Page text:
- Idiopathic hypereosinophilic syndrome (increasing number of eosinophils for no apparent reason)
- Lymphatic filariasis (a parasitic infection)
- Uterine cancer
- Trichinosis (roundworm infection)
- Ulcerative colitis (colitis)
Of the many causes of eosinophils high above, parasitic diseases and allergic reactions become the most common causes of high eosinophils.
Symptoms of high eosinophils
Just like other components of white blood cells, if the condition is high eosinophil, then the symptoms that appear can come from the disease that causes it. However, some common symptoms of high eosinophils can occur, such as:
- Skin rash
- Diarrhea (usually due to parasitic diseases)
- Nasal congestion of snot (if caused by allergies)
Other eosinophil symptoms that appear can be fever or pain felt in the area of infection, drastic weight loss, and sweating in the middle of the night due to leukemia or other cancers.
The dangers of eosinophils are high
Very high levels of eosinophils can cause you to experience a condition called a hypereosinophilic syndrome. This condition falls into the category of moderate to severe eosinophilia and can cause some conditions that you need to be aware of.
Some of these conditions are distinguished into:
- Idiopathic hypereosinophilic syndrome: eosinophils more than 1,500/mcL of blood with late-stage organ damage.
- Lymphoproliferative hypereosinophilic syndrome: eosinophils more than 1,500/mcL of blood, often associated with rashes.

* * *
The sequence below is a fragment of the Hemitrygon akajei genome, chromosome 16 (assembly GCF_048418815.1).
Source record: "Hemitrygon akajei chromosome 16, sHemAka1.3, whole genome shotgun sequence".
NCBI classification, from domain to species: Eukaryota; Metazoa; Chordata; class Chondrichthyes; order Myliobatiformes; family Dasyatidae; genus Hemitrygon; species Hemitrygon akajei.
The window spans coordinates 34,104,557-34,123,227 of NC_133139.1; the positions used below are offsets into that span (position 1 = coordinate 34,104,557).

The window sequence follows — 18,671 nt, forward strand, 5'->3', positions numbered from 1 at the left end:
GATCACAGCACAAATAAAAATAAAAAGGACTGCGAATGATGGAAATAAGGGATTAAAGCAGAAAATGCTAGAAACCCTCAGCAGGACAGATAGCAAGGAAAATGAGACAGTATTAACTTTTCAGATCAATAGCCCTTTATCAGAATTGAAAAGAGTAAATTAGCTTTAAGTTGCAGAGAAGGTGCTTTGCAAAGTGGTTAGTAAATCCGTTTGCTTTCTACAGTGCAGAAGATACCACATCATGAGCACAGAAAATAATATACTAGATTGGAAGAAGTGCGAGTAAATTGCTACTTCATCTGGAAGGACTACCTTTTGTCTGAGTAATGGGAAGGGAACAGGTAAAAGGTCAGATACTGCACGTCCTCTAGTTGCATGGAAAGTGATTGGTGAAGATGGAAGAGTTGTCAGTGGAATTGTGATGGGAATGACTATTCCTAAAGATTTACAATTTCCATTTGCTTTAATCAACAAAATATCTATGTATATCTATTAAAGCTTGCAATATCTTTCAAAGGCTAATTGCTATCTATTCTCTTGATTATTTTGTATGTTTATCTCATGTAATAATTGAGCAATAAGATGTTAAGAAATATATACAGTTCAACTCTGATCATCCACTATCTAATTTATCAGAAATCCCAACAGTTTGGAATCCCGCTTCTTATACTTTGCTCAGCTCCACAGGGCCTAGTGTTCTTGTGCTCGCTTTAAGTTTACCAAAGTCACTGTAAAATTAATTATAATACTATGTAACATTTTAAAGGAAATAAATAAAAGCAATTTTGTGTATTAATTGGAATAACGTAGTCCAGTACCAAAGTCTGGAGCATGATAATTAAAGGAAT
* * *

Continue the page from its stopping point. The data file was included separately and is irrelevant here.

- Myeloproliferative hypereosinophilic syndrome: eosinophils over 1,500/mcL of blood, symptoms that appear frequently in the form of splenomegaly, heart-related complications, and thrombosis.
- Episodic eosinophilia associated with angioedema (G syndrome): the emerging condition can be cyclic fever, swelling, hives, pruritus, significant eosinophil increase, and increased IgM (one form of antibody that appears to fight infection).
How to lower eosinophils
Just like the symptoms of other components of leukocytosis (monocytosis or lymphocytosis), high eosinophils can be treated by treating diseases or medical conditions that cause them. Some of the high eosinophil treatment options that can be done are as follows:
- If the treatment causes high levels of eosinophils, then the doctor will recommend stopping it immediately.
- Maximize therapy to treat asthma, eczema, and allergies.
- Using anti-parasitic drugs prescribed by the doctor to cope with parasitic infections.
- Undergo radiation therapy, surgery, and chemotherapy to treat leukemia and other cancers.
You and your doctor can discuss the best and most suitable high eosinophil treatment to cure eosinophilic conditions. But before that, usually, the doctor will find out first the cause of high eosinophils on your body.
How to check eosinophil levels
Eosinophil levels in the body can be checked through a blood test To find out the level of eosinophils in the blood, then you need to undergo a complete blood test. The doctor will take the blood from the vein and take it to the laboratory for further examination.
Eosinophil levels cannot be known without undergoing a blood test. If there are symptoms that resemble high eosinophil symptoms, immediately come to the doctor and undergo a complete blood test. This is done so that eosinophil levels can be known with certainty, and preventive efforts can be made to the maximum.